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In a bizarre incident, a teenager who was born in a Spain hospital in 2002 has demanded compensation of almost $3 million from the health authorities after she came to know of getting swapped during the birth. Though the hospital authority cited human error for "exchange", the teenager seems not in the mood to settle score with involved in the blunder.
According to a report by the Associated Press (AP), two baby girls were born at a maternity ward in La Rioja hospital almost 20 years ago. The newborns were mixed up after being born five hours apart at the same hospital. As per hospital authority, both of them were put in incubators because they were born underweight.
After such a long time, one of the teenagers discovered that she wasn’t the daughter of her presumed parents. She got to know through a DNA test, said the hospital health authorities. "It was a human error and we haven’t been able to find out who was to blame,” Sara Alba, health chief of Spain’s northern La Rioja region, told a news conference Tuesday. “The systems back then were different and weren’t as computerized as they are now,” Alba said, offering assurances it couldn’t happen again.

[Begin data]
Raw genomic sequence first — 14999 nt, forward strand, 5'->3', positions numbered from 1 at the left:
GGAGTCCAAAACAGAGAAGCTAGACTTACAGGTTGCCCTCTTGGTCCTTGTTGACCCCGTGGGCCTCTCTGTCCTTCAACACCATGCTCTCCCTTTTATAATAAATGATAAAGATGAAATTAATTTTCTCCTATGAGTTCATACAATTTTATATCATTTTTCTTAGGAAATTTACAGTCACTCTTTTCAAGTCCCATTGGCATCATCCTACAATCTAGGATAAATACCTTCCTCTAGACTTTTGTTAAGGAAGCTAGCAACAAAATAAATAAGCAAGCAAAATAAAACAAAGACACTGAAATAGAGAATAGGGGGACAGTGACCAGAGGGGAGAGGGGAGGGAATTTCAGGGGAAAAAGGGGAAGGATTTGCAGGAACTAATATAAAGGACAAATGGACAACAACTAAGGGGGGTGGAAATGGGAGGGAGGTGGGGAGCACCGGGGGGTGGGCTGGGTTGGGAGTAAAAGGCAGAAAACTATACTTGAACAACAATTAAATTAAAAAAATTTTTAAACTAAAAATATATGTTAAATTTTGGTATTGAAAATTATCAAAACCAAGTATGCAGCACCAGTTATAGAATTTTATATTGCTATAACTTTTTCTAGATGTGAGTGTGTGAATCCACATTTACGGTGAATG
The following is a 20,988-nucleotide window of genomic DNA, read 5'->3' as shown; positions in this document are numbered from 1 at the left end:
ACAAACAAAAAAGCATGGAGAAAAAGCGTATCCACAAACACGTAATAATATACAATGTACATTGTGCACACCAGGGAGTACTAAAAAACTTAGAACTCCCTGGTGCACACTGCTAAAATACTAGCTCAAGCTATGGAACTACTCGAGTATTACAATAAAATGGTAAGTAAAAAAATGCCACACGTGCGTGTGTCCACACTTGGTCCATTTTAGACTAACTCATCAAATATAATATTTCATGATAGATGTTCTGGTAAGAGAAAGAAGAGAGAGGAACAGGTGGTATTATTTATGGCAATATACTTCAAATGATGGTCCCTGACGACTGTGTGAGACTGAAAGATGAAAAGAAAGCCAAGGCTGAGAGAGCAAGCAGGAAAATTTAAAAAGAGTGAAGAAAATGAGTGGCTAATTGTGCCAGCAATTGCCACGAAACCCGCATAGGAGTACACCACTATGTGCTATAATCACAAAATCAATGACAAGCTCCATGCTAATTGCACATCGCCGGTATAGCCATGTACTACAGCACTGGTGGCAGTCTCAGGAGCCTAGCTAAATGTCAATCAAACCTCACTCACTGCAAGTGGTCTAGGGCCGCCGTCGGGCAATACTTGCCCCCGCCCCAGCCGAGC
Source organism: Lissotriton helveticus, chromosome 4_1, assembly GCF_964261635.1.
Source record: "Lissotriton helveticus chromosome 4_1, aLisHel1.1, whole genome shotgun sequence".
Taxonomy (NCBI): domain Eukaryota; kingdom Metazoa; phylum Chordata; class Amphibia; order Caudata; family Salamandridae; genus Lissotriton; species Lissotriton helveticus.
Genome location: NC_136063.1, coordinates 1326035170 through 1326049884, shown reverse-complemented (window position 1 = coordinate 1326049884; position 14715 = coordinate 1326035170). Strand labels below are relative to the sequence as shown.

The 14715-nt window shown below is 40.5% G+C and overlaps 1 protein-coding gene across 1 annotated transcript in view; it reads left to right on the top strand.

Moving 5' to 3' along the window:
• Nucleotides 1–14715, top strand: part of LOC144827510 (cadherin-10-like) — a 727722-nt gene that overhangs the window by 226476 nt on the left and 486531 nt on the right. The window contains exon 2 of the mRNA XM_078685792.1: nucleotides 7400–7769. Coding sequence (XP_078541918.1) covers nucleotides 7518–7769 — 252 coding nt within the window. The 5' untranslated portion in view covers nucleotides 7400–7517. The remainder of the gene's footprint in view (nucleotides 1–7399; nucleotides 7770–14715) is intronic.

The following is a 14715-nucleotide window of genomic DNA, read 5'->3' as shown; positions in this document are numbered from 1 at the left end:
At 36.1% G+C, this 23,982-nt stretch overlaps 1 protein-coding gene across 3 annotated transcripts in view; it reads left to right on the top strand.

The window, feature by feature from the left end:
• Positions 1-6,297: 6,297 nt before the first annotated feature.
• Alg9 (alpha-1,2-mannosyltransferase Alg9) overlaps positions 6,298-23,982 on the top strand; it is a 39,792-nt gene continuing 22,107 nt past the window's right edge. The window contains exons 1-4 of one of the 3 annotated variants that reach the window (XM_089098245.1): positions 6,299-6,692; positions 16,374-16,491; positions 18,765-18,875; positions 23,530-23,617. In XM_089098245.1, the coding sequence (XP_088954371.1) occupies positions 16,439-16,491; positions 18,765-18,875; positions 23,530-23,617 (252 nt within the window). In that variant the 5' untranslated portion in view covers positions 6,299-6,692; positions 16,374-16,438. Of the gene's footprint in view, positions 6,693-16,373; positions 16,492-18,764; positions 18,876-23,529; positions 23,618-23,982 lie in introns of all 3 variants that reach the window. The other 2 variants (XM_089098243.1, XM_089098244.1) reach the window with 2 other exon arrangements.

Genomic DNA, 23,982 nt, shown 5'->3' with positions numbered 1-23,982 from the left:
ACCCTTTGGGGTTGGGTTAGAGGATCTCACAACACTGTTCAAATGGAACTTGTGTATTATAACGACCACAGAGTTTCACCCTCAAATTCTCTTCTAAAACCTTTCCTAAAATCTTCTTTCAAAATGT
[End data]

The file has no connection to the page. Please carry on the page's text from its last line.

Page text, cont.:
Meanwhile, the girl, who recently celebrated her 19th birthday, has been demanding compensation of three million euros ($3.5 million) from local health authorities.
According to the health official, the other woman who was handed to the wrong parents has been informed of the mistake. But, the hospital has not revealed the identity of either. In a similar incident, two French women were switched at birth received in 1994. According to the reports, both the women received an award worth $351,450 each. This came after the woman noticed her physical appearance was totally different from her parents. Though the nurse claimed she made no mistake while handing over the babies to their respective parents, the DNA revealed the truth. According to Cleveland Clinic, a DNA paternity test is nearly 100% accurate at determining whether a man is another person’s biological father. DNA tests can use cheek swabs or blood tests.